When faced with creative challenges, many engineers rely on brainstorming as their primary creativity tool. Developed in the 1950s by Alex Osborn (who used it as a tool for developing advertising campaigns), brainstorming is a good approach. But it’s not the only or best approach, and it often fails to stimulate creativity in a meaningful way.
Besides the idea generation challenge inherent to any creative endeavor, we often face creativity obstacles. Some are physiological (fatigue, nutrition, and exercise), and some are psychological (fear of failure, fear of the unknown, and fear of ridicule, to name but a few). What may well be the biggest obstacle is not knowing how to be creative. The Unleashing Engineering Creativity workshop and book (the book is also available separately) explore powerful creativity stimulation techniques. There are 14 major techniques that should form the basis for any creativity toolkit, and there are several techniques for overcoming creativity obstacles.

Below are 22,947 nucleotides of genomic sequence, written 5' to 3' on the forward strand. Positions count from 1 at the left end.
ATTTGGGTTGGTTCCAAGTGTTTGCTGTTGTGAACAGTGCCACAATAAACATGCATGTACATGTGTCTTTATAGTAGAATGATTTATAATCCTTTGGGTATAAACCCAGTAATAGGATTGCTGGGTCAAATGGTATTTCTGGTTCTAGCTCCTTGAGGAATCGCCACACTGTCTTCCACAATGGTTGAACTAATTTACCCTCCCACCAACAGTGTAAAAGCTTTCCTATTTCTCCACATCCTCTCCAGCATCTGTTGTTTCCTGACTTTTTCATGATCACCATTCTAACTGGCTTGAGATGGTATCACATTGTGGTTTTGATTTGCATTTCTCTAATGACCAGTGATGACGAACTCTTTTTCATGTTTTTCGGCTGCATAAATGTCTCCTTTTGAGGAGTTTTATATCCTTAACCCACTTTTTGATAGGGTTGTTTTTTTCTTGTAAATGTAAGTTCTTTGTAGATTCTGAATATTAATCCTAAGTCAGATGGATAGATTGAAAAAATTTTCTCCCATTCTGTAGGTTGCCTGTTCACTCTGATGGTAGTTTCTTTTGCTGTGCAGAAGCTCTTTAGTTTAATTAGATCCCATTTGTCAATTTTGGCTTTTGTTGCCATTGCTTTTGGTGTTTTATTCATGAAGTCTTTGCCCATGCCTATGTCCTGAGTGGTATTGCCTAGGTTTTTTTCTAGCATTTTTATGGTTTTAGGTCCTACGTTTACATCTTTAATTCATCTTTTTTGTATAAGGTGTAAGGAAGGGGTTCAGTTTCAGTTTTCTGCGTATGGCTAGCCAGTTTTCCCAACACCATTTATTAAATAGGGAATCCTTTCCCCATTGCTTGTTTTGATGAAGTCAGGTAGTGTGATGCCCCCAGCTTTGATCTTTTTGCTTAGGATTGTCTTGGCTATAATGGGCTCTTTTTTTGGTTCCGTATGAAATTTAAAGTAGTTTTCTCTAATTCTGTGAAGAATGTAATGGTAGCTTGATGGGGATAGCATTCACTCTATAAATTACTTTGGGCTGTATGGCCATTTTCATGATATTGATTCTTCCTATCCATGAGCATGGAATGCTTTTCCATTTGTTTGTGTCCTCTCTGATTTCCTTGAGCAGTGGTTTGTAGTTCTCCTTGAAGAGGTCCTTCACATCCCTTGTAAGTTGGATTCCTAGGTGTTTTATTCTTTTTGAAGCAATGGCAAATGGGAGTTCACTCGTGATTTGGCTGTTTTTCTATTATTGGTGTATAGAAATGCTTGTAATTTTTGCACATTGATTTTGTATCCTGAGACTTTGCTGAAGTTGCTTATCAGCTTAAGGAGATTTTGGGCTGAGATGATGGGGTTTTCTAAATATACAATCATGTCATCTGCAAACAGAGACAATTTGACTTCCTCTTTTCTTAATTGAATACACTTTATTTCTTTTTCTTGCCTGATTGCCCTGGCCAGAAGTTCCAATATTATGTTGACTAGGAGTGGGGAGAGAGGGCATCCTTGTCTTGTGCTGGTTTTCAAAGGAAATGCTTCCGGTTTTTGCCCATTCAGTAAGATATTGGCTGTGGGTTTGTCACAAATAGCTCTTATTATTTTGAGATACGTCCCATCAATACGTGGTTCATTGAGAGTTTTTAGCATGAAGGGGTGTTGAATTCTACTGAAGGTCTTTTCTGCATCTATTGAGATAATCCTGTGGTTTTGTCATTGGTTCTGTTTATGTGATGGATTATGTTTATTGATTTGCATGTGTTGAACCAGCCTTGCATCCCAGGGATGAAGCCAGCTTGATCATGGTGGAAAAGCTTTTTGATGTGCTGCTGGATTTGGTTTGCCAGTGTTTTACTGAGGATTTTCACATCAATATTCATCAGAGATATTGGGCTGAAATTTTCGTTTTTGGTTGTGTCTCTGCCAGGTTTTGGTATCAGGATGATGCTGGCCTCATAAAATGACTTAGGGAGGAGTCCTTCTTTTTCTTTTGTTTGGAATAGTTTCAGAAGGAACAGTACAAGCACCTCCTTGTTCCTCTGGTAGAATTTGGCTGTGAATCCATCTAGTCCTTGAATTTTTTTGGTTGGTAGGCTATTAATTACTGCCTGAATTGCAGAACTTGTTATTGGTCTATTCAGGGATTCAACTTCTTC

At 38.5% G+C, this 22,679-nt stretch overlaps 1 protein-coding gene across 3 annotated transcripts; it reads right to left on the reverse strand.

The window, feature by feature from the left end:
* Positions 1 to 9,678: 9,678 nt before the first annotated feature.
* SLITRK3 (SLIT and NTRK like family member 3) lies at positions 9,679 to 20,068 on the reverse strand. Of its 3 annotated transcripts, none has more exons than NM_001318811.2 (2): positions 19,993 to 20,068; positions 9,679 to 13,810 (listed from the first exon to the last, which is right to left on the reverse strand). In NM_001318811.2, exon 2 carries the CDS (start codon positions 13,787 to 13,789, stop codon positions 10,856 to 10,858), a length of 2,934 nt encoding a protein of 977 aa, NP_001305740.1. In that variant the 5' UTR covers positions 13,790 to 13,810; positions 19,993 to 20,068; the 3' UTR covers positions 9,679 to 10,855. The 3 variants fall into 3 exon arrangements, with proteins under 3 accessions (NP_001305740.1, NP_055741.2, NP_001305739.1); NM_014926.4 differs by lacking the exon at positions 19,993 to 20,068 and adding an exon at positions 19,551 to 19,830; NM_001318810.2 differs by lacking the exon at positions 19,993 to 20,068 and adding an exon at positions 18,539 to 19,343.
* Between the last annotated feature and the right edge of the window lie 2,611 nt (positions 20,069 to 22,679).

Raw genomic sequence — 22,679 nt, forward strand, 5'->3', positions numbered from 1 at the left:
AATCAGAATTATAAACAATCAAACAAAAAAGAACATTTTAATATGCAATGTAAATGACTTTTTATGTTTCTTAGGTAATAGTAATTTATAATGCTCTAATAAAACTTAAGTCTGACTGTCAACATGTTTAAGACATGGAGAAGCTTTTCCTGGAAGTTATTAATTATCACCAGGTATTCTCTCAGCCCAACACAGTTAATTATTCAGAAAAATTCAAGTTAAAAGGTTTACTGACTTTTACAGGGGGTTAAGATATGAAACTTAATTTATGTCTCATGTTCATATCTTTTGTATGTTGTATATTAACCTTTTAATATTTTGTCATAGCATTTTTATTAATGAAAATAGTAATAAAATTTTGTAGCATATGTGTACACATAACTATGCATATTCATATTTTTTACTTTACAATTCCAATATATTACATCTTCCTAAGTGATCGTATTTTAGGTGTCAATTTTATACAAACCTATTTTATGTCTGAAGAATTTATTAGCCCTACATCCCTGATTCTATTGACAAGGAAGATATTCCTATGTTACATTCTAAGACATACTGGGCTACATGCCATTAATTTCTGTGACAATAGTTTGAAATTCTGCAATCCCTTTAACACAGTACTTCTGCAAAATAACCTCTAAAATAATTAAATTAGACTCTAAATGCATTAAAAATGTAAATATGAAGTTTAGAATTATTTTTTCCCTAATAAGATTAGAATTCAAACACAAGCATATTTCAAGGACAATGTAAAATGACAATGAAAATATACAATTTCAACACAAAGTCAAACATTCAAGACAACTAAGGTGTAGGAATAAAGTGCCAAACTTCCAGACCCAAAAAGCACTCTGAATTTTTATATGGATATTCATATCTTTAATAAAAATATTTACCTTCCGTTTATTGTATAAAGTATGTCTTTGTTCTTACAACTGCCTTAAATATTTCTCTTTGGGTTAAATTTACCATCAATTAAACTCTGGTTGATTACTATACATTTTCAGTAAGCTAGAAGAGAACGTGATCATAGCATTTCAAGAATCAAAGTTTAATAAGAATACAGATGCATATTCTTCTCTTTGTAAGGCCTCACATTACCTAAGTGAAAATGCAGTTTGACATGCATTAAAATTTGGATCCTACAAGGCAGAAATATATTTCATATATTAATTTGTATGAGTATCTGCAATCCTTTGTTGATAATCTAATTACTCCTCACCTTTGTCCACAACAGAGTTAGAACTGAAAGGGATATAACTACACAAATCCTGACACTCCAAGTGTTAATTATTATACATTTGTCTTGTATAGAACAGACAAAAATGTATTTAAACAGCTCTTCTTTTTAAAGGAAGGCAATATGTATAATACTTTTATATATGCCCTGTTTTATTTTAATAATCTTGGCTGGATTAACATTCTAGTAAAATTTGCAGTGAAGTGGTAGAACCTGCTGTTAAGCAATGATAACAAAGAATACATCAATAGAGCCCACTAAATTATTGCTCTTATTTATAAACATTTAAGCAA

Our focus in this article will be on three of our favorite creativity stimulation techniques: Biomimicry, Nine Screens, and TRIZ. Although our workshop includes all 14 techniques, I will try to give you a taste of them by taking a bit closer look at three of them.